This programme focuses on the issues surrounding gender based violence and human rights and principles of human rights. This discipline and subject area has a wide international reach in terms of how society and central government tackle the different levels of crimes against women and men in different countries and regions of the world looking at the very basic rights of people, expectations and challenges in some societies to top level and bringing in a range of other disciplines to analyse issues. There are a wide range of career options within this subject area which range from international development and diplomacy to security, peace-building, charitable work to improve conditions in communities, women's and men's rights, international justice, policy and law making and so on.
In this programme the focus will be on ways we think about, understand and respond to violence. How do we know what counts as violence or a violent act?Why does legislation against violence so often transpire as inadequate, perhaps especially in the case of gendered and sexual violence? As the links between sex, gender and violence appear intimate and often lethal, a central but not exclusive focus of the programme will be on theories and practices of sex/gender. You are taught by experts in the School of Sociology.
Qualitative Sociology: Philosophy and Methods
Advanced Social Theory
Sex, Gender, Violence: Critical Approaches
Dimensions of Globalisation
The Comparative Study of European Societies
Religious Belief and Practice in the Modern World
Find out more detail by visiting the programme web page
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*Please be advised that some programmes have different tuition fees from those listed above and that some programmes also have additional costs.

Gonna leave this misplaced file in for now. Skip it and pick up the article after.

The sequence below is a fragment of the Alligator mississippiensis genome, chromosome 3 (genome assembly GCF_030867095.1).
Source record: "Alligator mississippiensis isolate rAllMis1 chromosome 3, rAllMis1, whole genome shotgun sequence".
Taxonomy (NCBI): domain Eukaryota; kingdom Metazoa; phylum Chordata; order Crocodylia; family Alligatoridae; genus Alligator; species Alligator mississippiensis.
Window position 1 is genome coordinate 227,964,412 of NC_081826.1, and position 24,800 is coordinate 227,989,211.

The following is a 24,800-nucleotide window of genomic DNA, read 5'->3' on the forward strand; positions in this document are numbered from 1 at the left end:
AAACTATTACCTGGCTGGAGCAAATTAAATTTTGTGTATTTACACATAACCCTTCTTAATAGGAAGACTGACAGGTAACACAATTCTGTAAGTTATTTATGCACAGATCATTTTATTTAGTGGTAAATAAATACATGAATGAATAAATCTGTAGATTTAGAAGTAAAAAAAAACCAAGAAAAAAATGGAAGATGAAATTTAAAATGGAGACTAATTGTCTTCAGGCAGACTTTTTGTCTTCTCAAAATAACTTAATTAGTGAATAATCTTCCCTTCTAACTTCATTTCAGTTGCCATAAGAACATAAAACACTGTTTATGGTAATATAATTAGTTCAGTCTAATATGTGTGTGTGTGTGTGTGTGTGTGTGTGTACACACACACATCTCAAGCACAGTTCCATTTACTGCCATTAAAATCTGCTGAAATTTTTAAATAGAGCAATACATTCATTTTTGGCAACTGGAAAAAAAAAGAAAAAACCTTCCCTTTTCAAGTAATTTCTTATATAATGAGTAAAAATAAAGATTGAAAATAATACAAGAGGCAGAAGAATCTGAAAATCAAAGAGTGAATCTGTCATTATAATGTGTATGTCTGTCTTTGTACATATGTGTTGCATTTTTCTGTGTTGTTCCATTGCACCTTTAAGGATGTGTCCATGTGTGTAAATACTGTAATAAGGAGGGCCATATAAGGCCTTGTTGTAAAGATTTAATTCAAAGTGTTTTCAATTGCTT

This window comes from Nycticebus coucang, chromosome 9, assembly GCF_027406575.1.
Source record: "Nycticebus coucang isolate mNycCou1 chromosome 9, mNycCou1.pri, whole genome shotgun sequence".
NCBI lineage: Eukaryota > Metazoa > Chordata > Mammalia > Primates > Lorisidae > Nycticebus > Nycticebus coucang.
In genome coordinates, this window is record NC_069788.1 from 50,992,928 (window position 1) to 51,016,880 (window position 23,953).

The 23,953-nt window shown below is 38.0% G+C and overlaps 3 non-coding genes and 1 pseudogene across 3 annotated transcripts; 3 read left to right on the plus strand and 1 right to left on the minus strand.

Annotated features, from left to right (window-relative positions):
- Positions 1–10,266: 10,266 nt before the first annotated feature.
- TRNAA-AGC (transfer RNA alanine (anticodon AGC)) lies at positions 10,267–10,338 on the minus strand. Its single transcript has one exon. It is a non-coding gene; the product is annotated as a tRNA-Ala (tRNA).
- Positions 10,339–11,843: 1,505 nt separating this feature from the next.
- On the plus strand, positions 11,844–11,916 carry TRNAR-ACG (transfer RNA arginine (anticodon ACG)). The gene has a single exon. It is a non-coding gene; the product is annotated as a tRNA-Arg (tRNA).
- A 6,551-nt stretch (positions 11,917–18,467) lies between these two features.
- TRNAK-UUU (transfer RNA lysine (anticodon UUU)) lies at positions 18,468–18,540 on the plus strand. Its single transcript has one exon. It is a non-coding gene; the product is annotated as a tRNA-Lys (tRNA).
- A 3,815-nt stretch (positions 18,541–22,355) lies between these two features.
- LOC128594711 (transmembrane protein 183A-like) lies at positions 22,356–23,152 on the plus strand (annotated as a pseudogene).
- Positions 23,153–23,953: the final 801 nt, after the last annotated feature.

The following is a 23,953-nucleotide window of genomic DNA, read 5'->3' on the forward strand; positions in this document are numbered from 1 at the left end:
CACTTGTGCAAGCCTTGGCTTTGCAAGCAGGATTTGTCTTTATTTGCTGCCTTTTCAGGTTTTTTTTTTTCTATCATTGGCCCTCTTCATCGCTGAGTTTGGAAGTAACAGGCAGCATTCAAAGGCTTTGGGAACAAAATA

View all funding options on our funding database via the programme page
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A research degree in your chosen law or criminology subject is a period of intensive, supervised investigative work. It builds on your previous academic or professional experience and allows you to develop an original area of expertise.You work closely with a director of studies and two supervisors who are specialists in your chosen field to produce an extended thesis of up to 80,000 words (in the case of doctoral research).
We have a vibrant research culture and we value and support all our research students who make a vital contribution to the intellectual life of the University. There are regular research training events, seminars and informal meetings where you can practise delivering conference papers in a supportive environment, and there is a monthly lunch session for all PhD students to come together. Funds are available to support you in attending conferences and we encourage you to deliver papers and publish your work.
We are regularly advertising studentships funded by Sheffield Hallam University directly. It may also be possible to apply for external studentships. Some part-time teaching may also be available.
We are a group of approximately 80 academics specialising in a wide range of research areas. We have research clusters in